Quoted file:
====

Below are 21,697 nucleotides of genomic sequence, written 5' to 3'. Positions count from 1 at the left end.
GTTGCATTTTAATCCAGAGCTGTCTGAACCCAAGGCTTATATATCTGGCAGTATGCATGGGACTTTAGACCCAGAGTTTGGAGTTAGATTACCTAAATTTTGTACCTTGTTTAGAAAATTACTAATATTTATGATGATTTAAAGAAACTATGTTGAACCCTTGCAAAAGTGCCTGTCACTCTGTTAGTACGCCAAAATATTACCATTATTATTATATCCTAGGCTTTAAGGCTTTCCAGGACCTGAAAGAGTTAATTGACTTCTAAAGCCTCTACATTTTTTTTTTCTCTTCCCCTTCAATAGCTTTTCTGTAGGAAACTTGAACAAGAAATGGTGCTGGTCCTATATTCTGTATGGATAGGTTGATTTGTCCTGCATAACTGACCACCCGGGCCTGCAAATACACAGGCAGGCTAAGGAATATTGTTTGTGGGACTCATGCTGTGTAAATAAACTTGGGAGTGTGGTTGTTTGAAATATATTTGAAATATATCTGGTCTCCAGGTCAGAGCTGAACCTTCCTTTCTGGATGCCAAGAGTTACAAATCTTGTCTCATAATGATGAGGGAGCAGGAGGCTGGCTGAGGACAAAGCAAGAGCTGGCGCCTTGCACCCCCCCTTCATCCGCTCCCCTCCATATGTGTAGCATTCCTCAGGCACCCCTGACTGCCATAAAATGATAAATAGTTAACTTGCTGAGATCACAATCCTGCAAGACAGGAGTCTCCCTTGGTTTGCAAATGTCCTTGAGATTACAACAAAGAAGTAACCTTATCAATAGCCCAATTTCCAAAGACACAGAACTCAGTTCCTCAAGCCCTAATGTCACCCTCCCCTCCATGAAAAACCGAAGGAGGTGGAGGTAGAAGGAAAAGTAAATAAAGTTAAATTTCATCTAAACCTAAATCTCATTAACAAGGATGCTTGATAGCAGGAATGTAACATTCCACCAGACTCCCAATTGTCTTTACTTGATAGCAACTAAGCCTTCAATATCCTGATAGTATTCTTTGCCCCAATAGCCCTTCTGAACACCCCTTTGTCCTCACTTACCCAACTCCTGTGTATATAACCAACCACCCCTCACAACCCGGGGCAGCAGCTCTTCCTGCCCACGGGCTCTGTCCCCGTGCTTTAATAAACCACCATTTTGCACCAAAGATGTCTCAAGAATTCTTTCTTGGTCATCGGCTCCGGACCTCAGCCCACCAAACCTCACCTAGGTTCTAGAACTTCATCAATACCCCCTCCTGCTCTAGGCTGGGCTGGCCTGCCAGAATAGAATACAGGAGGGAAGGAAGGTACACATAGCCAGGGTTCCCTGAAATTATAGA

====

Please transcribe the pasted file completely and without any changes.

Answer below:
Below are 21,697 nucleotides of genomic sequence, written 5' to 3'. Positions count from 1 at the left end.
GTTGCATTTTAATCCAGAGCTGTCTGAACCCAAGGCTTATATATCTGGCAGTATGCATGGGACTTTAGACCCAGAGTTTGGAGTTAGATTACCTAAATTTTGTACCTTGTTTAGAAAATTACTAATATTTATGATGATTTAAAGAAACTATGTTGAACCCTTGCAAAAGTGCCTGTCACTCTGTTAGTACGCCAAAATATTACCATTATTATTATATCCTAGGCTTTAAGGCTTTCCAGGACCTGAAAGAGTTAATTGACTTCTAAAGCCTCTACATTTTTTTTTTCTCTTCCCCTTCAATAGCTTTTCTGTAGGAAACTTGAACAAGAAATGGTGCTGGTCCTATATTCTGTATGGATAGGTTGATTTGTCCTGCATAACTGACCACCCGGGCCTGCAAATACACAGGCAGGCTAAGGAATATTGTTTGTGGGACTCATGCTGTGTAAATAAACTTGGGAGTGTGGTTGTTTGAAATATATTTGAAATATATCTGGTCTCCAGGTCAGAGCTGAACCTTCCTTTCTGGATGCCAAGAGTTACAAATCTTGTCTCATAATGATGAGGGAGCAGGAGGCTGGCTGAGGACAAAGCAAGAGCTGGCGCCTTGCACCCCCCCTTCATCCGCTCCCCTCCATATGTGTAGCATTCCTCAGGCACCCCTGACTGCCATAAAATGATAAATAGTTAACTTGCTGAGATCACAATCCTGCAAGACAGGAGTCTCCCTTGGTTTGCAAATGTCCTTGAGATTACAACAAAGAAGTAACCTTATCAATAGCCCAATTTCCAAAGACACAGAACTCAGTTCCTCAAGCCCTAATGTCACCCTCCCCTCCATGAAAAACCGAAGGAGGTGGAGGTAGAAGGAAAAGTAAATAAAGTTAAATTTCATCTAAACCTAAATCTCATTAACAAGGATGCTTGATAGCAGGAATGTAACATTCCACCAGACTCCCAATTGTCTTTACTTGATAGCAACTAAGCCTTCAATATCCTGATAGTATTCTTTGCCCCAATAGCCCTTCTGAACACCCCTTTGTCCTCACTTACCCAACTCCTGTGTATATAACCAACCACCCCTCACAACCCGGGGCAGCAGCTCTTCCTGCCCACGGGCTCTGTCCCCGTGCTTTAATAAACCACCATTTTGCACCAAAGATGTCTCAAGAATTCTTTCTTGGTCATCGGCTCCGGACCTCAGCCCACCAAACCTCACCTAGGTTCTAGAACTTCATCAATACCCCCTCCTGCTCTAGGCTGGGCTGGCCTGCCAGAATAGAATACAGGAGGGAAGGAAGGTACACATAGCCAGGGTTCCCTGAAATTATAGA